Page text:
The University has a wealth of energy expertise in its engineering, architecture and business schools, said Pecan Street Project, Inc. board member and University of Texas engineering professor Dr. Tom Edgar. Our students, faculty, and staff are very excited about working on the energy roadmap outlined in the report.”
“This project could spark the next generation of Austin jobs the way our great semiconductor industry did in the 1980s,” said Pecan Street Project, Inc. board member and Austin City Council member Randi Shade. “This is a broad-based, cooperative effort that could pay economic dividends for decades, and we must seize the momentum that was created in the last year by so many talented experts.
This is one of the most innovative energy projects in the country, said Pecan Street Project, Inc. board member Jose Beceiro of the Greater Austin Chamber of Commerce, and we anticipate it will attract new cleantech talent and companies to Austins growing clean energy economy.
About the Pecan Street Project, Inc.
Pecan Street Project, Inc. is a non-profit corporation created in August 2009. It is applying for 501(c)(3) status. Board members of the organization are:
- Roger Duncan, Former General Manager, Austin Energy (Board President)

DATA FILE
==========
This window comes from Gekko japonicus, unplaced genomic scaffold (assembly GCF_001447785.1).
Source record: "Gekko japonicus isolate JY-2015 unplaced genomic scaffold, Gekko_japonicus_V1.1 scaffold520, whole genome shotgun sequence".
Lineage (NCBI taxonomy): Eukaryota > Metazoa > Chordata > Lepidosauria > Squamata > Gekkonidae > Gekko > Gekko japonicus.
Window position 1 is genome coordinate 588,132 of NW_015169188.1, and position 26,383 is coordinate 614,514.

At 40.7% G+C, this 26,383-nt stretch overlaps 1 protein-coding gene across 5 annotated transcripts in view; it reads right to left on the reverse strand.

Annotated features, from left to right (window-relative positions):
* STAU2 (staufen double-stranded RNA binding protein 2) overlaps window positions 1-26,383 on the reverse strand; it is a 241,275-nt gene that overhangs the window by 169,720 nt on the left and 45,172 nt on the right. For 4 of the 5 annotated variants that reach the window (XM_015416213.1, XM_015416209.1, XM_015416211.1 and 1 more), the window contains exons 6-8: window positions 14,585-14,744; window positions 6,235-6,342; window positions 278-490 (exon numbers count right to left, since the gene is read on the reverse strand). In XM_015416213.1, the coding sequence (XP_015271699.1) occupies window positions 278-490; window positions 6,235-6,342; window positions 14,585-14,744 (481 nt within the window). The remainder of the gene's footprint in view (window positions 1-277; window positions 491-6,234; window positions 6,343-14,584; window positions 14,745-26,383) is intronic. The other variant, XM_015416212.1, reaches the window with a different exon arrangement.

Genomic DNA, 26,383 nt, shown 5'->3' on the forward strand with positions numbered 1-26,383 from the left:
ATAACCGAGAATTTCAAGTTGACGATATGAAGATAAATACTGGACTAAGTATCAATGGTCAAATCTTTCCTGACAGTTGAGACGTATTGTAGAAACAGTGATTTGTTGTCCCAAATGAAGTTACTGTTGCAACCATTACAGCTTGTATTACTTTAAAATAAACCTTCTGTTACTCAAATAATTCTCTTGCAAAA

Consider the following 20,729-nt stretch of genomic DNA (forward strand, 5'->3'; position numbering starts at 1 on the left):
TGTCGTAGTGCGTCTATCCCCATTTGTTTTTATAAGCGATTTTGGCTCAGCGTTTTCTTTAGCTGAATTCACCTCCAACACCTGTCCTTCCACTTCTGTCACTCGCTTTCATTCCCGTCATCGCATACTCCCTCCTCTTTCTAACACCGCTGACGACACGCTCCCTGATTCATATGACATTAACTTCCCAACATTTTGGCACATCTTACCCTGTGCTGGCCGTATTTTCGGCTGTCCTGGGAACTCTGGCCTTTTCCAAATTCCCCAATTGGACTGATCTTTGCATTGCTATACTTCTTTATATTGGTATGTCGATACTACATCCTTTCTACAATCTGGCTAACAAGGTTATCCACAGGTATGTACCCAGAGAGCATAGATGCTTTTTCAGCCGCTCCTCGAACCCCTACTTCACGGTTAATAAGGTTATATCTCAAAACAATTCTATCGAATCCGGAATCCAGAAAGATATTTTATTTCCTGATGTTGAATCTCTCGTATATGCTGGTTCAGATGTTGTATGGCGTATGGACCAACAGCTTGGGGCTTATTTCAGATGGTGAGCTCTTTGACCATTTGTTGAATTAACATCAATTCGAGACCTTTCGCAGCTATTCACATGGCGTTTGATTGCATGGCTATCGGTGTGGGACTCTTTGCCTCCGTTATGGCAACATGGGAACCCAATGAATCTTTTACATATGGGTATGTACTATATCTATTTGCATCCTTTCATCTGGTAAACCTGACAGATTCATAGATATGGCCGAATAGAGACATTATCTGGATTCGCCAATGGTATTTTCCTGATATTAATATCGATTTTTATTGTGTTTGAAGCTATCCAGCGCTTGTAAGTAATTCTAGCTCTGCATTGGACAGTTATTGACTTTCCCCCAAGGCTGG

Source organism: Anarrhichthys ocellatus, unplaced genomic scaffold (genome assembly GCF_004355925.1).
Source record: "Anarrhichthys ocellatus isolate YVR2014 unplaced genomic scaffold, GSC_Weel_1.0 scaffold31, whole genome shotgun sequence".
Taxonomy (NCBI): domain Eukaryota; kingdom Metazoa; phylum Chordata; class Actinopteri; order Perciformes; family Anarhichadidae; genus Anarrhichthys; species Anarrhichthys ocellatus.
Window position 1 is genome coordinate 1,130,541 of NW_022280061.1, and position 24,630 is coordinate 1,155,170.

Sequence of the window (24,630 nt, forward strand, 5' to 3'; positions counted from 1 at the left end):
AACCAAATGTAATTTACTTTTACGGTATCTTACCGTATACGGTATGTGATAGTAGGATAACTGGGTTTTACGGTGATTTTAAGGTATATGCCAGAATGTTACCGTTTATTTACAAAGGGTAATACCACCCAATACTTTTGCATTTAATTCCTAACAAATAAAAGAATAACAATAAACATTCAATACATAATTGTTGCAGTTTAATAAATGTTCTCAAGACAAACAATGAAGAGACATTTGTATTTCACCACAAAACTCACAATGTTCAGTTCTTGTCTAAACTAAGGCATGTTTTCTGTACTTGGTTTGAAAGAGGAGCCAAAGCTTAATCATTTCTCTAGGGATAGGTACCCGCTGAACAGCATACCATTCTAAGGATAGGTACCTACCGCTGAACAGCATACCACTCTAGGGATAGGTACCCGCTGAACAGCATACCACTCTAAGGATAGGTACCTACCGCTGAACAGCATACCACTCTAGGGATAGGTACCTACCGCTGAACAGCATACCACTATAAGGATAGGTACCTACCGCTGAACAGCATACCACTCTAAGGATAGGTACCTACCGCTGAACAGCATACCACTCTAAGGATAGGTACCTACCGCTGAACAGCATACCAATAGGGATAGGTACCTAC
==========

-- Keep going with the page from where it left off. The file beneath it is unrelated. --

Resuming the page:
- Dr. Tom Edgar, George T. and Gladys H. Abell Chair in Engineering, University of Texas (Board Secretary);
- Jose Beceiro, Director of Clean Energy Economic Development, Greater Austin Chamber of Commerce (Board Treasurer),
- Isaac Barchas, Director, Austin Technology Incubator at the University of Texas
- Jim Marston, Director of Texas Regional Office, Director of Energy Program, Environmental Defense Fund
- Randi Shade, Austin City Council Member
For more information, visit www.pecanstreetproject.org.
About the Smart Grid Demonstration Project at Mueller
The Pecan Street Project, Inc. has recently begun implementing a smart grid demonstration project at Austins Mueller community that will integrate with Austin Energys next generation smart grid platform to create, operate, and evaluate an open platform Energy Internet. Pecan Street Project, Inc. was awarded $10.4 million in Department of Energy stimulus funding in November 2009 to execute the demonstration. Residential and commercial participation in the project will be voluntary. The Mueller community a public-private joint venture between the City of Austin and Catellus Development Group, a ProLogis company is located at the site of Austins former airport.
In addition to Pecan Street Project Inc., demonstration project team members include the University of Texas, Austin Energy, Environmental Defense Fund, the Greater Austin Chamber of Commerce and the City of Austin. In addition, the demonstration project has a Technology Review and Advisory Committee with representatives from ERCOT, Bluebonnet Electric Coop, CPS Energy San Antonio and Pedernales Electric Coop.
The project will collect data and analyze the results against control groups and distribution feeder systems in other locations in the Austin Energy service area to quantify how the integration of these technologies impacts electricity usage and bills, the utilitys finances, environmental outcomes and overall system performance.